Four Hundred Years Young by Larry Silver
You cannot go anywhere in Holland this year without seeing Rembrandt, whose four hundredth birthday anniversary (1606-1669) was officially celebrated in his two main cities, Amsterdam and Leiden (his birthplace) on July 15th. Unlike previous big Rembrandt years, usually to mark his birth or his death year (1969, 1991 were the two most recent), no single site or exhibition center dominated this year’s reconsideration of the artist. Instead, a galaxy of Rembrandt exhibitions of all sizes and shapes were staged with little coordination all over Europe and America. Smaller institutions could still content themselves with a focus on the extraordinary etchings by Rembrandt, sometimes in glowing impressions. For some museums in Holland, particularly the Rembrandt House in Amsterdam and the Lakenhal in Leiden, the entire year offers a sequence of exhibitions, all devoted to the Dutch master. One can only marvel at the energy of the indefatigable Rembrandt specialists in that small country, who must have been writing ceaselessly for the past couple years to satisfy the demands for books, catalogue essays, and entries about individual works of art sparked by this anniversary year.
One might well ask in the wake of all this cultural celebrity, what is it that makes Rembrandt so evergreen? The fascination is not entirely confined to the general public. It is fair to say that almost every major scholarly tool or academic question about art has been applied to Rembrandt since art history crystallized as a discipline on the eve of the twentieth century. Indeed, Rembrandt received one of the first elaborately published complete catalogue of paintings, with the newly refined medium of black and white photographs as reproductions (before this time line engravings had sufficed along with verbal description in art history scholarship). Rembrandt in the later nineteenth century also served artists, including no less a master in his own right than James MacNeill Whistler, as the inspiration for their revival of etching as a technique of printmaking. The growth of public museum collections and the wealth of Americans during the Gilded Age reinforced the interests of detached scholarship. Rembrandt’s oeuvre became one of the hottest topics of art history—not to mention private acquisitions, which led in turn to the proliferation of fake Rembrandts. One German Rembrandt specialist of the early twentieth century, Wilhelm von Bode, reacted to the craze for acquiring authentic works by wealthy Americans (including Philadelphia’s own Peter Widener) by declaring, “Rembrandt left behind him 600 paintings, 2000 of which are in America.”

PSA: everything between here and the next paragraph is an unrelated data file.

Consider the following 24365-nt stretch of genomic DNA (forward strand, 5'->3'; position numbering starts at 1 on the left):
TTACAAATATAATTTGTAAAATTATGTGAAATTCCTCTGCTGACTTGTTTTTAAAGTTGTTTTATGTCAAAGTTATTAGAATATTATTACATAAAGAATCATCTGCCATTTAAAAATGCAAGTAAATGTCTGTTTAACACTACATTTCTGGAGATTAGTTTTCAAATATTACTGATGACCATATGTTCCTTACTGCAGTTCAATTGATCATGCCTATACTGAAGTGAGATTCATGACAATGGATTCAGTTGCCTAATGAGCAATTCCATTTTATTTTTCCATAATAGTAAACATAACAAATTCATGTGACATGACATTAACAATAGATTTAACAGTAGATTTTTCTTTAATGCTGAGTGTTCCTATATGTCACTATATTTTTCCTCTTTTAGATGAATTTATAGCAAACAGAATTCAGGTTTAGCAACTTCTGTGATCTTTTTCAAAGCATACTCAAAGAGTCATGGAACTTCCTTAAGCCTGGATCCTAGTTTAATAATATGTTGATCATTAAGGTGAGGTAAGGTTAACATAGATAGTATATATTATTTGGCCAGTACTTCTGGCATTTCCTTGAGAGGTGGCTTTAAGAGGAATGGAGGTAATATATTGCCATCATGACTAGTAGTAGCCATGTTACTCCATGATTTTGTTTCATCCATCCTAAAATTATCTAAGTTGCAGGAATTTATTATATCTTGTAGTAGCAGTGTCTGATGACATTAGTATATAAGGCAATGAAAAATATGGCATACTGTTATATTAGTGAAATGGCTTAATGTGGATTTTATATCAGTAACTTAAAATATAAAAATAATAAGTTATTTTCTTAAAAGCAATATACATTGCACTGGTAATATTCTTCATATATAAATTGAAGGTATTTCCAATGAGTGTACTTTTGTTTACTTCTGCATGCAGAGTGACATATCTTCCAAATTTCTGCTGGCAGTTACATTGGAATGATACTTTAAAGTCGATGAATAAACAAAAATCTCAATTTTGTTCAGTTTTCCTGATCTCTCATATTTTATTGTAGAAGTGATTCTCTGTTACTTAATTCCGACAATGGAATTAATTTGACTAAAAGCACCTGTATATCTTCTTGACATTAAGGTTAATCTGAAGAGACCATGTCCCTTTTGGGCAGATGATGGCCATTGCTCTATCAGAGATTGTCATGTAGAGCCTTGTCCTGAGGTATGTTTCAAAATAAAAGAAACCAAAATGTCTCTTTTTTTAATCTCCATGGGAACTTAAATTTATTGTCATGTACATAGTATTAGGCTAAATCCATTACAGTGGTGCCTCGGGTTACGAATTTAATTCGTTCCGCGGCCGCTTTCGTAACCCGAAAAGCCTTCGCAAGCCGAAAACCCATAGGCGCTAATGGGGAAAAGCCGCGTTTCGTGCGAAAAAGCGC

Connoisseurship, the subtle distinction between the authentic and the spurious, has long been the province of Rembrandt scholarship, setting standards for all of art history, and it has enlisted the talents of museum curators, academics, and obsessive amateurs alike. Later in the twentieth century conservation laboratory analysis added a variety of tools to the arsenal of connoisseurship, beginning with enhanced vision through x-rays, infrared and ultraviolet photography, even counting threads on the canvas support or matching tree rings on panel (which has revealed several paired small images painted on segments of the same support). Of course, museum curators and lab conservators need not always agree: the Metropolitan Museum publicly aired their differences—and the wider controversies about authenticity in the museum’s collection—in a 1995 exhibition, appropriately entitled “Rembrandt/Non-Rembrandt.” Moreover, the demoting of certain favorites in a museum by scholars has sometimes raised a great outcry; this happened first with the “Man with a Golden Helmet” in Berlin two decades ago, and controversy has also swirled around “The Polish Rider” in the Frick Collection, New York.
The largest storm was generated by the collaborative opinions of a team of Dutch specialist, both curators and academics, the Rembrandt Research Project, who first investigated all of the paintings of Rembrandt (the Corpus) a full generation ago and began to publish their findings and conclusions beginning in 1982. Somehow the notion that more heads were better has not fully panned out, and many owners of individual works—whether museums or private collectors—quickly took issue with the Corpus volume pronouncements. The youngest of the group, Ernst van de Wetering of the University of Amsterdam, took over the project at the point of Rembrandt’s mid-career, but he has not published more collaborative conclusions; instead, he has lately devoted attention to Rembrandt’s working methods and self-portraits (to which he recently devoted a separate Corpus volume). Van de Wetering spent time in an exhibition at the Rembrandthuis, “Quest for a Genius,” that just closes this fall revisiting several controversial small individual paintings—and he actually restored their claims to authenticity after the exclusion by his Research Project committee!
Per Contra Non-Fiction - Fall 2006